- Find anything, Sergeant?
- No, sir. There aren't any prints.

- Typical police blundering.
- I beg your pardon?

I fired that gun myself today...
twelve times.

I was shooting at the jellyfish
on the beach.

There were a lot
before the breeze came up.

I shot twelve, then reloaded the gun
and put it back in the trophy room.

Was anybody with you
on this little hunting expedition?

No...but my prints
should be all over that gun.

I don't care what anybody says, sir.
There aren't any prints.

- Of course there aren't.
- (Lucy) Why not?

That gun killed Vosper
and the killer wiped it clean.

We found this bullet in the sand
underneath where Vosper's body was.

I saw him myself
lying face down on the beach,

as much passed out as sleeping.

With the wind and the surf,

it was easy for the killer
to creep up and shoot him.

- But what about the arrow?
- That was an inspiration.

The killer turned Vosper's body over

then he took one of Herrick's arrows
and drove it through the wound.

This sewed two purposes.
It obliterated the original wound

and everybody accepted the arrow
as the cause of death.

Major, I hate to usurp
your authority.

- Please, go on.
- Let's get back to motive.

Vosper told me
he'd been building up a dossier

on the international set for years.

He checked Lucy's guest list
against his files

and made up cards on each of us.

Where did you get those?

I took them from his room
before you arrived.

Read the one on yourself first.

"Simon Templar, known as 'The Saint'.
Investigate thoroughly."

- That all?
- Oddly enough, yes.

Unfortunately, there's quite a bit
on the rest of you.

I don't like giving away
other peoples' secrets.

Go ahead, Mr Templar.

"Lucy Cartwright Wexall.

"Divorced Ralph Jennings Cartwright
in Mexico, 1952.

"Divorce invalid in New York State.

"Investigate possibility
of bigamy conviction

"under British law in Nassau."

Is that true, Lucy?

Yes, it's true.

I'm not sure whether I'm legally
married to Herbert in Nassau.

I was afraid to go to a local lawyer
in case it got back to him.

Did you know that Vosper knew this?

"Arthur Granville Gresson.

"Promoter. Long history
of selling phoney stocks.

"Arrested - fraud in California,
1948. Acquitted.

"Arrested - embezzlement, New York,
1953. Served seven years."

(Simon) How about it, Gresson?


I admit I made mistakes
in my life, but I never...

A yes or no will do.


And you knew Vosper
had this information?


"Janet Blaise.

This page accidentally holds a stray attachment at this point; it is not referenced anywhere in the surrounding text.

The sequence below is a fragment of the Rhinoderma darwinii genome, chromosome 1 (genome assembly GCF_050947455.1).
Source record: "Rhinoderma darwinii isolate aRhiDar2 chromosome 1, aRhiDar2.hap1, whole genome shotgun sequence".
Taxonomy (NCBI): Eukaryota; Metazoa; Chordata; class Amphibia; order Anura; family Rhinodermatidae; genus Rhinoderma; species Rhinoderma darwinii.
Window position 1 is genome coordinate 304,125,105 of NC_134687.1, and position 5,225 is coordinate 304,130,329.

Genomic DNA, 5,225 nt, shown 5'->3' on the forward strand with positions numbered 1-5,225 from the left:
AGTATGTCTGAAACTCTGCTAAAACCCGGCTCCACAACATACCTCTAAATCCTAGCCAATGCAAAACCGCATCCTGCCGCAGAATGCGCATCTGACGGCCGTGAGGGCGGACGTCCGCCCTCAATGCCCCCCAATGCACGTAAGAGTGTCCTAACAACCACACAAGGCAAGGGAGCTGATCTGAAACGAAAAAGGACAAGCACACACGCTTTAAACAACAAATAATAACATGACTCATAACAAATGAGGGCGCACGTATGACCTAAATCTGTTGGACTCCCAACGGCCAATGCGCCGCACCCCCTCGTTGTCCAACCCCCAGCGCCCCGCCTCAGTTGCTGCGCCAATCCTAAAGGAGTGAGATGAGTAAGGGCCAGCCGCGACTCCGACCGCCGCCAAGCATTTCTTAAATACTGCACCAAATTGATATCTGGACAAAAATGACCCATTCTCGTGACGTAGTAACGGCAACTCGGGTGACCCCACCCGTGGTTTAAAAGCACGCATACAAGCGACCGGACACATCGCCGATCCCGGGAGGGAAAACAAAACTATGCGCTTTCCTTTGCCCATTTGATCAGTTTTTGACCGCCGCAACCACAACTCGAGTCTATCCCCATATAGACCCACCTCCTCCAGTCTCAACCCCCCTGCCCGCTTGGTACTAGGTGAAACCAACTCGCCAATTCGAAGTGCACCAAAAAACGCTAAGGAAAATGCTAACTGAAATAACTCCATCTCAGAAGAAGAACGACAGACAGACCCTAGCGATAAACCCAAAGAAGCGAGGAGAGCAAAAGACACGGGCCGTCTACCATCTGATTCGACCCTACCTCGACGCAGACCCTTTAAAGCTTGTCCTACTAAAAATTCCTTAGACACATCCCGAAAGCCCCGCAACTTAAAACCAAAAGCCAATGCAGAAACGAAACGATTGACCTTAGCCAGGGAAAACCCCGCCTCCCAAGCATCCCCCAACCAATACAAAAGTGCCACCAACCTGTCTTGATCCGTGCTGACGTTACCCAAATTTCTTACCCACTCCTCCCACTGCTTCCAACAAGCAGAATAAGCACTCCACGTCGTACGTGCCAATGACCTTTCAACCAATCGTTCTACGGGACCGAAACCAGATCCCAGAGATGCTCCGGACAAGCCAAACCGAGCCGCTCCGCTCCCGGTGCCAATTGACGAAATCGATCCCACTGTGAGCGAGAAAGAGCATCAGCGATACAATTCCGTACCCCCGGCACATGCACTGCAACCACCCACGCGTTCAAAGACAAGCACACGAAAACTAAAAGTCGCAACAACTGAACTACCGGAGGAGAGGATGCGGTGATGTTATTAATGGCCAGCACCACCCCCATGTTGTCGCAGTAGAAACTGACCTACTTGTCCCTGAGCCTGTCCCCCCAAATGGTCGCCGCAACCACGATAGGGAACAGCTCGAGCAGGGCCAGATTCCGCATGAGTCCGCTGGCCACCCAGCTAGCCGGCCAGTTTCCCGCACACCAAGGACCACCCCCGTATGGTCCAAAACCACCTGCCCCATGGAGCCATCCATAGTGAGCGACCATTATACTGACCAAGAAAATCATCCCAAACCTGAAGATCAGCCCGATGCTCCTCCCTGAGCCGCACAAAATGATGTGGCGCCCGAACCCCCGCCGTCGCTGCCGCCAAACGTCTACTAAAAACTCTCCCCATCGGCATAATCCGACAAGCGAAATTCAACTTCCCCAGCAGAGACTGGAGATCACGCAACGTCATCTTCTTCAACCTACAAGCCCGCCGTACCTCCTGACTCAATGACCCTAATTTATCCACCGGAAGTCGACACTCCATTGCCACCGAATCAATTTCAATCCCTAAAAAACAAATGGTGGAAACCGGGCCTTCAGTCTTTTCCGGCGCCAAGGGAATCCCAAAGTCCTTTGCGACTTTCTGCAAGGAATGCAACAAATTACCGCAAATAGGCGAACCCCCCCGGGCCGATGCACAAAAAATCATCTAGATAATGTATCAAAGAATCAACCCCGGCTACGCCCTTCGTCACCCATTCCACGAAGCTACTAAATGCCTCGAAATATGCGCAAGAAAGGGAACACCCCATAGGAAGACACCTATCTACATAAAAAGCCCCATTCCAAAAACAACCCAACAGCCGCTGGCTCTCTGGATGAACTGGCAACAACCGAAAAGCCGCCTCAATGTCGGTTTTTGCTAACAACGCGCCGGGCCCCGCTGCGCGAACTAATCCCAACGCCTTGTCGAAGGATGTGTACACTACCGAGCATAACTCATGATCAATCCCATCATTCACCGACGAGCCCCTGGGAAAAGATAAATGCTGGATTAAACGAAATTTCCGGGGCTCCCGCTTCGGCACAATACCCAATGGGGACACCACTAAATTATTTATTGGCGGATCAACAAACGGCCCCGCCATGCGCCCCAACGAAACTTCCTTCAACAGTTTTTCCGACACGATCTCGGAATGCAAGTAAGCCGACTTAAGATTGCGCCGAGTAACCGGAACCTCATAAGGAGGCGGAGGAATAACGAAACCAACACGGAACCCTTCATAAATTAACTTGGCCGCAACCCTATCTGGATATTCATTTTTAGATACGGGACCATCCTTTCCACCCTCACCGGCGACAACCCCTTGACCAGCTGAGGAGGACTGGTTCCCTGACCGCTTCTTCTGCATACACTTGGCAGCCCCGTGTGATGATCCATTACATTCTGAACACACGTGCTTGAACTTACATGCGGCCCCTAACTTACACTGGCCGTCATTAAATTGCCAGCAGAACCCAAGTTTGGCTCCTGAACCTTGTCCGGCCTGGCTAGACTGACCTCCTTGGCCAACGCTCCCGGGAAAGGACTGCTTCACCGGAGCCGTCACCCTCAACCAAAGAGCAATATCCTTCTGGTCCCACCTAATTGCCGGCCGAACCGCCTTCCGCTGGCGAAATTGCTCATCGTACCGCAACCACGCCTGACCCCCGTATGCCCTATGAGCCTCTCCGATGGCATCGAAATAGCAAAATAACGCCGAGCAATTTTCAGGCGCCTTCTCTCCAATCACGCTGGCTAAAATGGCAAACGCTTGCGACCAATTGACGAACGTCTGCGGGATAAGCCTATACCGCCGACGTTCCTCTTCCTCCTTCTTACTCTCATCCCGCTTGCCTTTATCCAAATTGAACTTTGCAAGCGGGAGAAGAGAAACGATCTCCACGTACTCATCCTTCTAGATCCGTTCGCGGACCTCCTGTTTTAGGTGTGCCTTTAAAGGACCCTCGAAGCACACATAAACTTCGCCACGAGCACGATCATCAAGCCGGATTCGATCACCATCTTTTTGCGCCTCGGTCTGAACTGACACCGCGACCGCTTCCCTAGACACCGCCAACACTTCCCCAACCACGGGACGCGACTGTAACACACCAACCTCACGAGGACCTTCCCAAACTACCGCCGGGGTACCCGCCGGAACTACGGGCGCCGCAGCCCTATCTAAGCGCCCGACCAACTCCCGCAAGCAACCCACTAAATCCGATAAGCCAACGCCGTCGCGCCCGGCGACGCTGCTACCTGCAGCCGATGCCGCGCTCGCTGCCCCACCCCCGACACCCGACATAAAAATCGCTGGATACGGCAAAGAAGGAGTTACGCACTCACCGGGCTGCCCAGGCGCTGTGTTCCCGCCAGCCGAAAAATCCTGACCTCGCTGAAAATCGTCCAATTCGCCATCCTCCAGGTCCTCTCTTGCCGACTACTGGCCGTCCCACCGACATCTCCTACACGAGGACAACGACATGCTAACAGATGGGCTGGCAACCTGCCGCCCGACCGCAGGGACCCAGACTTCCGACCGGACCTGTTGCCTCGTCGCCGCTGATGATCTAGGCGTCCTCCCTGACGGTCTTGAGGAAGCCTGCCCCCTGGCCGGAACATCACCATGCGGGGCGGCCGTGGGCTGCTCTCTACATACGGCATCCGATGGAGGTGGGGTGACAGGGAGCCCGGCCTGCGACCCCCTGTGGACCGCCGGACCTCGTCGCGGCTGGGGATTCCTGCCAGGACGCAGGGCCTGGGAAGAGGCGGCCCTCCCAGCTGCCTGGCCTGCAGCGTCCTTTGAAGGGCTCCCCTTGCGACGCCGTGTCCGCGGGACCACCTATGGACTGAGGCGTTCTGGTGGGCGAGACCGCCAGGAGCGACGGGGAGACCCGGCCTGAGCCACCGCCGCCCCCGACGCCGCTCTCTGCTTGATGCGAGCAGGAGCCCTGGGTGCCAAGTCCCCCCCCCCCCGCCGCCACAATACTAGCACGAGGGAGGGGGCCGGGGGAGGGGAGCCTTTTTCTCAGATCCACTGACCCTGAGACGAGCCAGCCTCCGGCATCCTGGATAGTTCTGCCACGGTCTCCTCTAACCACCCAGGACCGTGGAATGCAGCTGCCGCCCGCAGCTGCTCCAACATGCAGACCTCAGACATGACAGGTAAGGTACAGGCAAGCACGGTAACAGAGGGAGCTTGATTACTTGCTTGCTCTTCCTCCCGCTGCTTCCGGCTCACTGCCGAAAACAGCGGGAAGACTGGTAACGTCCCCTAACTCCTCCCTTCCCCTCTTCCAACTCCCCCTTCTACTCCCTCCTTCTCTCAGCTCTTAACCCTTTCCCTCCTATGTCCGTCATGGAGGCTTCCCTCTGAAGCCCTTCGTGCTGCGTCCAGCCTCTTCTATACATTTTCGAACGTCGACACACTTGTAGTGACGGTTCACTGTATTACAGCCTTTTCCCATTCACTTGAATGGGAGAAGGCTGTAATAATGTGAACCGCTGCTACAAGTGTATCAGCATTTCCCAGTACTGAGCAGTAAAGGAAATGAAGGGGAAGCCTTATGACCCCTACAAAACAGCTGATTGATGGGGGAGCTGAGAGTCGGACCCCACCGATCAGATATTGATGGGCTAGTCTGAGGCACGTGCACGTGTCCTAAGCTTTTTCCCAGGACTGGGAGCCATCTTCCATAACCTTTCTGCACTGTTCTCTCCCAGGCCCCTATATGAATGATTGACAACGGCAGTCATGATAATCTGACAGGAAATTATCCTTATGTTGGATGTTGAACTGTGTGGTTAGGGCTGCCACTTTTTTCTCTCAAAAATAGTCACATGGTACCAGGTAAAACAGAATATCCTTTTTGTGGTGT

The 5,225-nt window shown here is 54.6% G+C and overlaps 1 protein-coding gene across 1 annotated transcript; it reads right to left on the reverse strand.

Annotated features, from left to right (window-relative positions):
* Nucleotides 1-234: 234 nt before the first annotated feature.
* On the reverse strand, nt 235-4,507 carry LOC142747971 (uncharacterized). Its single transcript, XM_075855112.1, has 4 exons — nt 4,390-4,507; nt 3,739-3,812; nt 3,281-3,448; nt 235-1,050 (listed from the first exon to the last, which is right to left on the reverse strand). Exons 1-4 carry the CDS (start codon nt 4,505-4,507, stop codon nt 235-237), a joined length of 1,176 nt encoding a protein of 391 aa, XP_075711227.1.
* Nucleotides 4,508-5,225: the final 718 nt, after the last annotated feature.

"Check Photostats for copy
of register of Ritz Hotel, Paris

"for the week of June 6th, 1959."

Do you know what that means, Janet?

Yes. I offered Vosper money for it
in Palm Beach.

I'm sorry.

"Herbert Winfield Wexall.

"Living on wife's money. Formerly
a book-keeper for her father.

"Several affairs with women
in Miami and the French Riviera.

"Admitted US hospital
for drug addiction,

"Lexington, Kentucky, July, 1948.

"Discharged eight months later."

I don't want to discuss it.

You knew Vosper knew this?

I've never tried to hide it.

Except from me.

John Herrick we know about.

Professional tennis players
don't go to Wimbledon.

"Pauline Stone.

"Born to Mary Christine Cooper..."

You don't have to read it.
I'm illegitimate.

It's not my fault
and I have no shame or guilt.

Why should you?

"Astron, born India - deported
as an undesirable alien from the US,

"June 1962.

"Religious fake."

Mr Templar, it is not I
who am out of tune with the world.

The world is out of tune with me.

You may be right.

I apologise for dragging out
the skeletons.

I'm afraid all of us have things
in our past we'd rather keep hidden.

This malicious gossip
is Floyd Vosper's stock and trade.

The threat of a scandal
could easily be a motive for murder.

But add to the threat of exposure
a financial loss...

and the motive becomes intensified.

Are you following me, Gresson?

Why wouldn't I?

You shot Vesper.

You're crazy.

- He threatened you.
- No!

He was going to print the damning
fact that you sewed time, right?

- He didn't say so.
- Didn't he?


Is this yours?

I don't know.

The initials AGG are yours,
aren't they?


You wiped the gun with this,
didn't you?


And a lab report won't show traces
of oil and gunpowder?

You don't know
what you're talking about.

Your room is the only one
with a clear view of the beach.

You saw Vesper. You went
to the trophy room, you took the gun.

You went down to the beach
and shot Floyd Vosper.

That's ridiculous.
Why would I want to kill him?

An oil expert went over
the whole of my plans

and they were 100% on the level.

But if Vosper had exposed
your police record,

no one would have invested a dime,
would they?

- Am I right, Wexall?
- Yes.

You did do it, didn't you, Gresson?

Yes, I did.

Don't anybody come near me.

I'm not going to prison again.

I'm gonna walk out of here and I'll
shoot anyone who tries to stop me!


I've killed once and I'll kill again.
So just keep away from me.

Give me the gun, Gresson.

(Gun clicks)

Give me the gun, Gresson,
I unloaded it.


You won't be wanting these,
will you, Major?

Gresson's, perhaps.

The rest of you can keep your,
er...amateur status.

Thank you.

Are we free to go, Major?
I'd like to fly to London tonight.

That is a problem between you
and the airlines, Miss Stone.

- I'll drive you to the airport.
- I'll be packed in 20 minutes.

I suppose the lesson
to be learnt from this

is that nobody who isn't
absolutely clean

can fight a man like Vosper and win.

As he said himself, the truth is
a pretty solid defence against libel.